The event takes place in Solon’s community room at 15185 Algoma Avenue. Doors open at 5:30 p.m. with dinner slated at 6:00 PM. The dessert auction follows. Tickets can be purchased at the door or from committee members for $10 each or $18 a pair. For questions, please call 616-696-4227.  

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Contractor scam alert

The Kent County Sheriff Department recently alerted the public to a scam in West Michigan where the suspects are posing as contractors and then stealing money from elderly victims. They said that over the past month, there have been incidents reported in Grand Rapids, Kalamazoo, and Lansing, but they have not yet taken any reports in our area.

Suspects are described as Hispanic males driving a silver/grey full size pickup truck, possibly a Chevy. They typically target the elderly by telling them something on the exterior of their home is in need of repair and they offer to show the homeowner what they are talking about. While one suspect distracts the homeowner, the second suspect enters the home and typically takes money from the victim.

Pass this information along to any homeowners you know, especially the elderly, and call the Kent County Sheriff Department at (616) 632-6100 to report any information related to this type of activity.

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Michigan couple identified in multi-state cold case homicide investigation 


James Hendricks and Kimberlin Mills before they were killed.

Remains Found in Missouri and Arkansas in 1978 

Human remains discovered nearly 40 years ago, miles apart in two separate states, have been positively linked to a Michigan man and woman. Police believe the pair, identified as James Hendricks of Flint, and Kimberlin Mills of Millington, was murdered by the same suspect. 

The Michigan State Police (MSP) Missing Persons Coordination Unit credits, in part, new fingerprint matching technology that allows for comparison using lower quality or even single digit samples. Previous technology required higher quality prints from both hands, which were not available in this case. 

The remains of Hendricks and Mills were both found on June 17, 1978, both with gunshot wounds, but 12 miles apart in Missouri and Arkansas respectively. Neither was reported missing from Michigan at the time. Hendricks, a parole absconder, was thought to have fled the state with his girlfriend Mills. He escaped in November 1977, two days before his 21st birthday.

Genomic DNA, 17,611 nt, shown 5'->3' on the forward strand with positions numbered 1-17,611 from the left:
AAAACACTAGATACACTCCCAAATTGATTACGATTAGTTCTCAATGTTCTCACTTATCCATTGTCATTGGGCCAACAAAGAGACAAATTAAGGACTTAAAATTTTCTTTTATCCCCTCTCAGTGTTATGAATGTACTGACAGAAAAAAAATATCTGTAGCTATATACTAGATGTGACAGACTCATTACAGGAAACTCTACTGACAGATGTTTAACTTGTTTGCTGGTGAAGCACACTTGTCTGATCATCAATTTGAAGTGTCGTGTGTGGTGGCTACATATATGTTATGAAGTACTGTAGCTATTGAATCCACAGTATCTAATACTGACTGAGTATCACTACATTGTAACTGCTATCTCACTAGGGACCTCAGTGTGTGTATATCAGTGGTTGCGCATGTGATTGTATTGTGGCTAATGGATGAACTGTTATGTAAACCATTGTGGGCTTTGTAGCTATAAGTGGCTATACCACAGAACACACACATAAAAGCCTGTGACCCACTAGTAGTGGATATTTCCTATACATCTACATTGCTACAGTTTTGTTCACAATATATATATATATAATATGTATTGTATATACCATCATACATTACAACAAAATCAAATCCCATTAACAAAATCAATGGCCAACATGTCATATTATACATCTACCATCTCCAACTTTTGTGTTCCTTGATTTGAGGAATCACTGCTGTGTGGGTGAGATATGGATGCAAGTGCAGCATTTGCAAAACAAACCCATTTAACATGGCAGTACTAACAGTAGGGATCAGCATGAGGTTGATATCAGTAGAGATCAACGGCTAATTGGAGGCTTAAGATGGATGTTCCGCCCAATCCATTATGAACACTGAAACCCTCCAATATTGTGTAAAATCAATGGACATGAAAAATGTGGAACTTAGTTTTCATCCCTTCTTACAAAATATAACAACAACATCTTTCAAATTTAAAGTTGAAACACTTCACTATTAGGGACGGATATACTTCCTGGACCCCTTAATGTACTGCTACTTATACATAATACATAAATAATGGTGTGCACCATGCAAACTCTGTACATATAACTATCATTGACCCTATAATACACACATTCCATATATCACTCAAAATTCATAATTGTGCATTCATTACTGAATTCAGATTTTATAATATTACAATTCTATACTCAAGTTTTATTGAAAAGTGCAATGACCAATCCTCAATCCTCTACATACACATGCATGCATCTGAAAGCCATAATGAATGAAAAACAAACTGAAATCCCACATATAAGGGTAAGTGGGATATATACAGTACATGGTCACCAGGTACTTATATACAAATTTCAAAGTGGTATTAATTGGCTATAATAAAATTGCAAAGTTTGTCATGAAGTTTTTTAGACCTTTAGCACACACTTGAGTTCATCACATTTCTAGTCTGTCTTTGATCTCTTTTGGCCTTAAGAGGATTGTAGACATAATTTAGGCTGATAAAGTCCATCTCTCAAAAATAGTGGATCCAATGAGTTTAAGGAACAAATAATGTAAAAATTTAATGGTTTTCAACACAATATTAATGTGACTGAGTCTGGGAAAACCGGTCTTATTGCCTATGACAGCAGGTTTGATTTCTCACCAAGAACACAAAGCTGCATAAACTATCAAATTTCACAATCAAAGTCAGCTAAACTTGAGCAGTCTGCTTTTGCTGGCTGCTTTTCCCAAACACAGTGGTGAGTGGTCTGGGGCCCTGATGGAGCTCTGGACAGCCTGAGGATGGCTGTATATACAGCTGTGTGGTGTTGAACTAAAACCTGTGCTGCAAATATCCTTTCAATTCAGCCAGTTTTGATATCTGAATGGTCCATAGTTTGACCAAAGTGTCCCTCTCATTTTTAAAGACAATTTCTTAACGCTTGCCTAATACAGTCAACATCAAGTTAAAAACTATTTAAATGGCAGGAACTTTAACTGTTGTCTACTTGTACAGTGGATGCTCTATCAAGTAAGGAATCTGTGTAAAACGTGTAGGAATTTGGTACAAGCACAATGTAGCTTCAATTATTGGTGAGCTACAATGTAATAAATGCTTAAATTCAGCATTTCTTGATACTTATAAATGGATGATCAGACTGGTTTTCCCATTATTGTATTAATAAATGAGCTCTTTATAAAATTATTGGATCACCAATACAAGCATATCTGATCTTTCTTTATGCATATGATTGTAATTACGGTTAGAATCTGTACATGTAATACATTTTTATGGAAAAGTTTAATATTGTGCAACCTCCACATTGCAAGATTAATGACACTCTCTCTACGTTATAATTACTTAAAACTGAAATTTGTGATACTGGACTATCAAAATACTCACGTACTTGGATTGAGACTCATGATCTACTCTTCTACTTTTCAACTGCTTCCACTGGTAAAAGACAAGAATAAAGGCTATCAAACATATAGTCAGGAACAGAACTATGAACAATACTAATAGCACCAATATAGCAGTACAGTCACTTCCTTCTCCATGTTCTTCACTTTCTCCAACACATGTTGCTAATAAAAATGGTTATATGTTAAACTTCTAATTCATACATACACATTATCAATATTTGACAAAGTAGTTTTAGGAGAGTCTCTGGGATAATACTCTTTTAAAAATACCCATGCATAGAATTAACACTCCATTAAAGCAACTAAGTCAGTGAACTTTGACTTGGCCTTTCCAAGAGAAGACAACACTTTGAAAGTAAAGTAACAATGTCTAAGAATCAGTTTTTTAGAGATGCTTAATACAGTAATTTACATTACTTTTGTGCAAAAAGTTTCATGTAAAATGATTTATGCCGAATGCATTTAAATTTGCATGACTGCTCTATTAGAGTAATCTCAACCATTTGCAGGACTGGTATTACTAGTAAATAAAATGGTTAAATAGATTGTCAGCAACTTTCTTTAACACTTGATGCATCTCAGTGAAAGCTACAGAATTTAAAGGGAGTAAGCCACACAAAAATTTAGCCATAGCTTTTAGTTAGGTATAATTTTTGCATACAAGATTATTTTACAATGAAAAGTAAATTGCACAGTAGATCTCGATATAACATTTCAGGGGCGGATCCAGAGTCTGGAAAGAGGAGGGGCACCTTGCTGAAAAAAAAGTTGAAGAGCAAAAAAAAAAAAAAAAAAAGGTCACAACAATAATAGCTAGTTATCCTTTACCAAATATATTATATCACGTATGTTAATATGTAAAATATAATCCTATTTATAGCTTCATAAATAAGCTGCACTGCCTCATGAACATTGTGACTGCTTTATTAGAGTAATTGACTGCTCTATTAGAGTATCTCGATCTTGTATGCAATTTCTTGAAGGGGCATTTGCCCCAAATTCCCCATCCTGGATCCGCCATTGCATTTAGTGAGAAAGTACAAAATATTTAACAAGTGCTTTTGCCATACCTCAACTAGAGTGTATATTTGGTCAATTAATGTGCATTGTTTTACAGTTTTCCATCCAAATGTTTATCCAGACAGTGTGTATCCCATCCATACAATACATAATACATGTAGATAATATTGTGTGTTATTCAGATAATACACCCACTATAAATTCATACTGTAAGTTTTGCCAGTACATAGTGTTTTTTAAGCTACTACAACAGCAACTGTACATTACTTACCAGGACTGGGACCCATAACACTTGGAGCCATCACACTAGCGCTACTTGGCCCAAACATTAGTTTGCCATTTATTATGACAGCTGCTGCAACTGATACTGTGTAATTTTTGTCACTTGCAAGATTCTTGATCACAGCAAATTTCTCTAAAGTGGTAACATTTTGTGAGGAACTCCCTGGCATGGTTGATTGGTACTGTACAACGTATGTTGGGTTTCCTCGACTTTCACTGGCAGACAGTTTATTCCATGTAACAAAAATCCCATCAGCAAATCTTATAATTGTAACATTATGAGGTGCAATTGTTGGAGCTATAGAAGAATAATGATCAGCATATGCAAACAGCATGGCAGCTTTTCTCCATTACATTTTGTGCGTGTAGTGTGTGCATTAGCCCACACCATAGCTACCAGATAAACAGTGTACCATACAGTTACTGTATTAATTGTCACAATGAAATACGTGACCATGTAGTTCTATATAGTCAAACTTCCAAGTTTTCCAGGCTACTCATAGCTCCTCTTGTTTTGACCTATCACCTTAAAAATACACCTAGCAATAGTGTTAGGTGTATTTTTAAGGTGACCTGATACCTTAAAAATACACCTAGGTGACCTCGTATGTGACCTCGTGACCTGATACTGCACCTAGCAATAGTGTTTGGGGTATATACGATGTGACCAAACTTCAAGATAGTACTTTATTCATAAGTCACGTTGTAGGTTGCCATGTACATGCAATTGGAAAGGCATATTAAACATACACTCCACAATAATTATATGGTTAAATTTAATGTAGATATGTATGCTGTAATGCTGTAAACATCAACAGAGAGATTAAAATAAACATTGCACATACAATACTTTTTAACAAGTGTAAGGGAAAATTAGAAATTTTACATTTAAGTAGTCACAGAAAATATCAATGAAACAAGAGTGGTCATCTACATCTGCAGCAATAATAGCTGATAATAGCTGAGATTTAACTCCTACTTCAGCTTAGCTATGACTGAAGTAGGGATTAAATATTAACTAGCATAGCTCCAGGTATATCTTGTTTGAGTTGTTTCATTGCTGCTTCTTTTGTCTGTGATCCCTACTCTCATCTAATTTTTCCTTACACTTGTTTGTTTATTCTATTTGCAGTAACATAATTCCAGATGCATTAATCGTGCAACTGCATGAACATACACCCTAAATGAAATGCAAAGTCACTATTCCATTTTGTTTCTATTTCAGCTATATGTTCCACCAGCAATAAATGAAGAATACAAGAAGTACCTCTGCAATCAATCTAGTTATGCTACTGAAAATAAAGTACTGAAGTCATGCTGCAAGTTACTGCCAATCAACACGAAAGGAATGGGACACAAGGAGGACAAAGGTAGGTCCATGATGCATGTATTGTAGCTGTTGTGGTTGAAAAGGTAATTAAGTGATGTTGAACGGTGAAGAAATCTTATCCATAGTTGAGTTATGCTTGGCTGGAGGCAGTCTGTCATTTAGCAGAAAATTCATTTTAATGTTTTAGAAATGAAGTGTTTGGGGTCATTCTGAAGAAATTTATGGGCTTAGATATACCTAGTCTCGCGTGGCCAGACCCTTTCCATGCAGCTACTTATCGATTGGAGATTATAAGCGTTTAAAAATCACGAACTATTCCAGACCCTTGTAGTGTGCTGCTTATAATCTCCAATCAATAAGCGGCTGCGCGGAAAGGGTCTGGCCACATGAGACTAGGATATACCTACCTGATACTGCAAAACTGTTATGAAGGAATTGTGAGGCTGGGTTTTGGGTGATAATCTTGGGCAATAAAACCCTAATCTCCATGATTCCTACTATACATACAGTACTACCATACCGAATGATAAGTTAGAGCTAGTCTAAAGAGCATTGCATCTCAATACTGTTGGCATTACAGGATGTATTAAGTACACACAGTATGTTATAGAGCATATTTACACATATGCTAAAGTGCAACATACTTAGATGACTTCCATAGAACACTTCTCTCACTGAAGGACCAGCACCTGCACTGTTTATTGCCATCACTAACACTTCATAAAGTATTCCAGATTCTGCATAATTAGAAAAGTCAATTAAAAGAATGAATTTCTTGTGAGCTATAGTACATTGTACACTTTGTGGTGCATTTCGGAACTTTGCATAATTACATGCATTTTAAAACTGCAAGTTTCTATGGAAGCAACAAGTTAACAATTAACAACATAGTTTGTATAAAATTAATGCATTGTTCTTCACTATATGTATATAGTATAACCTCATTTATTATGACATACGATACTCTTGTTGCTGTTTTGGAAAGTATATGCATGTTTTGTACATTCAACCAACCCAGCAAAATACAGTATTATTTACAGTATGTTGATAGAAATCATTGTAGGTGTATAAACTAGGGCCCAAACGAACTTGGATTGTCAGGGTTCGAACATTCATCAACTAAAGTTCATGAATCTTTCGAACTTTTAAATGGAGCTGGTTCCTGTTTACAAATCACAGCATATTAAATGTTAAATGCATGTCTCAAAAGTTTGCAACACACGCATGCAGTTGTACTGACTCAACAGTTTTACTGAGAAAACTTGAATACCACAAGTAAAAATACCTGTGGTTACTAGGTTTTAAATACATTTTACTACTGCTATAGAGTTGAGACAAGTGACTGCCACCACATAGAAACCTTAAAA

The first investigative break came in May 2017 when Missouri State Highway Patrol investigators re-ran samples from their case using the new fingerprint matching technology, which associated with Hendricks’ fingerprints on file with the Michigan Department of Corrections. 

The Wexford County Sheriff’s Department notified the Hendricks family, now living in the Cadillac area and learned of Mills. Members of the MSP Caro Post contacted the Mills family and a new missing persons case was opened. Family reference DNA was collected from a brother in Maine and sent to the National Missing and Unidentified Persons System (NamUs) lab at the University of North Texas to be uploaded into the Combined DNA Index System (CODIS) and compared against the Arkansas unsolved human remains case. The Arkansas State Crime Lab, State Medical Examiner confirmed Mills’ identification in December 2017. 

Police have not yet found who murdered the couple.

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Varsity Wrestlers earn All Conference Honors

Aaron Smith tangles up his Greenville opponent on his way to a pin.
Courtesy photo

The Varsity wrestlers traveled to Lowell to compete in the OK White Individual Championship on Friday, February 2. As a team, the Red Hawks finished the day only behind the four-time defending State Champions from Lowell. Jacob Galinis (140), Lucus Pienton (160) and Ryan Ringler (171) each reigned supreme in their respective weight classes.

Galinis wrestled a smart match and upset James Fotis (#6 migrappler.com) in the final 30 seconds. Lucus Pienton was too much for Derek Mohr from Lowell, while collecting a major decision 11-3. It took Ryan Ringler overtime to defeat Isaac Torrey (#3 migrappler) from Forest Hills Central. Galinis, Pienton and Ringler are now each two time Ok-White Conference Champions.